The Rev. Kristin Stoneking from Fellowship of Reconciliation spoke about the need to broaden our way of talking about how people conceive themselves and the process of getting into right relationship with God and the world. There are differences in the way major faith traditions talk about this.

Imagine how productive it could be for faith leaders from the Islamic, Jewish, Christian, and other faith traditions to sit down together and talk openly about whether, in fact, nuclear weapons are tolerable to their followers. (I'd watch that on Youtube!)

Owning It

These signs of progress are hopeful. They are needed. But I am afraid they are not sufficient.

Marc Chagall, Noah lets go the dove through 
the window of the Ark (Genesis VIII, 6 9)
The question that I asked in this meeting was: "I wonder if people of faith will only really be able to become a force for the elimination of nuclear weapons when their respective religions accept -- "own" -- the role that religion itself has played in bringing about the situation in which nuclear weapons exist today."

One of the things I was thinking of was the efforts of Christian denominations to work for peace and justice in the Israel/Palestine, and the way that only becomes possible when the Church (and the West) "own" their centuries of colonization (geographic and conceptual) of the Holy Land. (See "The churches provide the software" on the Faith in the Face of Empire website.)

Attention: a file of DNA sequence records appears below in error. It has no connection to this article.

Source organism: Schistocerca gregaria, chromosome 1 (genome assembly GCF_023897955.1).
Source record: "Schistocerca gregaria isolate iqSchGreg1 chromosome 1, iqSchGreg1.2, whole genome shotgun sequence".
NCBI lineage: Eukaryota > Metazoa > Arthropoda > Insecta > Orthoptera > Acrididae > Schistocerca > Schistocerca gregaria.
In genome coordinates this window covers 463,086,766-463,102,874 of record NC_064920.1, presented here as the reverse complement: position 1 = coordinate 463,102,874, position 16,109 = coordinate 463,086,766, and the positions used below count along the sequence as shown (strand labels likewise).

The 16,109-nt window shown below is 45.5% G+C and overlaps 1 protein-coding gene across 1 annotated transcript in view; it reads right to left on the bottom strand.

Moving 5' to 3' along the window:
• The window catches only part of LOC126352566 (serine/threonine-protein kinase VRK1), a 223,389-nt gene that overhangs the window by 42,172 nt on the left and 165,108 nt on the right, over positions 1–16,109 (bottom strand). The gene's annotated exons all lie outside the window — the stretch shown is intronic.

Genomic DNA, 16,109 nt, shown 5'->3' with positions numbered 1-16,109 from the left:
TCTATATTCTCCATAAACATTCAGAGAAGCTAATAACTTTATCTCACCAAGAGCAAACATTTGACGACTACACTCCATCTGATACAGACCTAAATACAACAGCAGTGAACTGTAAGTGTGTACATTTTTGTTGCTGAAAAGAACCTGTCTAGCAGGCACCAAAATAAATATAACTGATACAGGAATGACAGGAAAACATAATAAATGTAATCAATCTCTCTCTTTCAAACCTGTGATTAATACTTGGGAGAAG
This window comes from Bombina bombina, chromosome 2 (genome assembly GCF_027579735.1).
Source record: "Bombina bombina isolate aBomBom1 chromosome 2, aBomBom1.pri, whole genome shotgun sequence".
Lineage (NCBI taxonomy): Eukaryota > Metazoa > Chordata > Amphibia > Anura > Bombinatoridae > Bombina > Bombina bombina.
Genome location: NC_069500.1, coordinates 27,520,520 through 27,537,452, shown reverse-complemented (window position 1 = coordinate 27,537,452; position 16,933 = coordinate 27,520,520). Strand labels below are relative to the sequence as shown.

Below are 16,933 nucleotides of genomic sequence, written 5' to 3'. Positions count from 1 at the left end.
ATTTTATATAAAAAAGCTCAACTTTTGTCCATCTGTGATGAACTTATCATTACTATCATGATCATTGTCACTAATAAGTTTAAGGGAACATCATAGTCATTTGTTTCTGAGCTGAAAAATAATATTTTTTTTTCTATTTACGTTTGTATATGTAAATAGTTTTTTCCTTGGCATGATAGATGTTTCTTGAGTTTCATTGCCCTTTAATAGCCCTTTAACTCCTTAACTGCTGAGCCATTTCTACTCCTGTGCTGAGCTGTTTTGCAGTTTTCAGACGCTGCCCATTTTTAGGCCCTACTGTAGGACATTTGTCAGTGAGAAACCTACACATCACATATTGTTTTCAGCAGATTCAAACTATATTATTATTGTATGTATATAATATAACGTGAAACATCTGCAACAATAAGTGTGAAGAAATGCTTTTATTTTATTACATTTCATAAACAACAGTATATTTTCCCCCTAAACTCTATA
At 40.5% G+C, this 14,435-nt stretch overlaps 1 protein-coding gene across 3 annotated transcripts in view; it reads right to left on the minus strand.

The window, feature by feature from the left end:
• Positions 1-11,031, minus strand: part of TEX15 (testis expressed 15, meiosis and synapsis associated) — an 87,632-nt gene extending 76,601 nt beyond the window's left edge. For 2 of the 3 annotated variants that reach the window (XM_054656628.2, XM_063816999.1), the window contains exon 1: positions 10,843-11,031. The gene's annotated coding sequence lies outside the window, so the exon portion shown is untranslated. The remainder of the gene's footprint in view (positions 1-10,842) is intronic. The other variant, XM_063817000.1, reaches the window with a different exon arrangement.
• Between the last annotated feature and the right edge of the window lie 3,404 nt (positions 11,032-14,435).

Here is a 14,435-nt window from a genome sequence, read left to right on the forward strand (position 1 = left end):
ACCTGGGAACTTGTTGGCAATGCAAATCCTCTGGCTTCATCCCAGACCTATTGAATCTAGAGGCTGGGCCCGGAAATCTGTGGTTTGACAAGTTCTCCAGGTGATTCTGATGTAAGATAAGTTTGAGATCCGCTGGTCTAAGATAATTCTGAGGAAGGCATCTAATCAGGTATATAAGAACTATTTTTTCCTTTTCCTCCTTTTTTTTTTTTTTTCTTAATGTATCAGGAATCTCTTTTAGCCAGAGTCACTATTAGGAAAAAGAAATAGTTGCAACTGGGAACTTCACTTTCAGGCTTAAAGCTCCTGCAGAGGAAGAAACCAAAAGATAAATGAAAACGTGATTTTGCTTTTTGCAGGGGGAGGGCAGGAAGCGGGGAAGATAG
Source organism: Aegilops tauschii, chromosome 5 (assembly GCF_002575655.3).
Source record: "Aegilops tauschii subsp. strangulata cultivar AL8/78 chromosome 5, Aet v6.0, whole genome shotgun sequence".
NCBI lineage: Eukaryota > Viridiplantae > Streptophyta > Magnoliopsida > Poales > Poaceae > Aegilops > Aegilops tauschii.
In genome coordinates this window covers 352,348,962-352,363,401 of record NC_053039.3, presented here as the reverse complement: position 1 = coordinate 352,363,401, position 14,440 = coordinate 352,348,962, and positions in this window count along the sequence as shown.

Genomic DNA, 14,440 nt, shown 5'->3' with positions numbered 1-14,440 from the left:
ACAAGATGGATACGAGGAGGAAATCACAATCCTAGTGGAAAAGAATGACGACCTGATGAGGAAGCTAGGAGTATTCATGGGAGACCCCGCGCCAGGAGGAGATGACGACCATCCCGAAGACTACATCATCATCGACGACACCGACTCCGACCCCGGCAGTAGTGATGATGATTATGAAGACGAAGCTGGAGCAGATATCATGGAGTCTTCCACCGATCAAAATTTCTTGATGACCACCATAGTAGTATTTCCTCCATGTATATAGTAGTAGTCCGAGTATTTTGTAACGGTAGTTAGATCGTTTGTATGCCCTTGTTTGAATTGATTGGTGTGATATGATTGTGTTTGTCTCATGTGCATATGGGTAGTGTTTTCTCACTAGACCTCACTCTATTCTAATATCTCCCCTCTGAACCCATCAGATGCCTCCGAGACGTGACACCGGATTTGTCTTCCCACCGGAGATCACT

I was also thinking of the way in which, during the period of rapid increase in popular awareness of the extent of the climate crisis during the past few years, faith leaders have stepped up and "owned" the role of the church in fostering ideas of "man's dominion over creation" that have laid the foundation for disaster. (See "The disappearance of dominion thinking in the Christian climate change debate")

So: what will it take for faith traditions to "own" their role in bringing us to the nuclear precipice?


Go to your 
and ask:
"What will it take
for our community
to work 
for nuclear disarmament
as if we really knew
it's up to us
to save the world?"

Related posts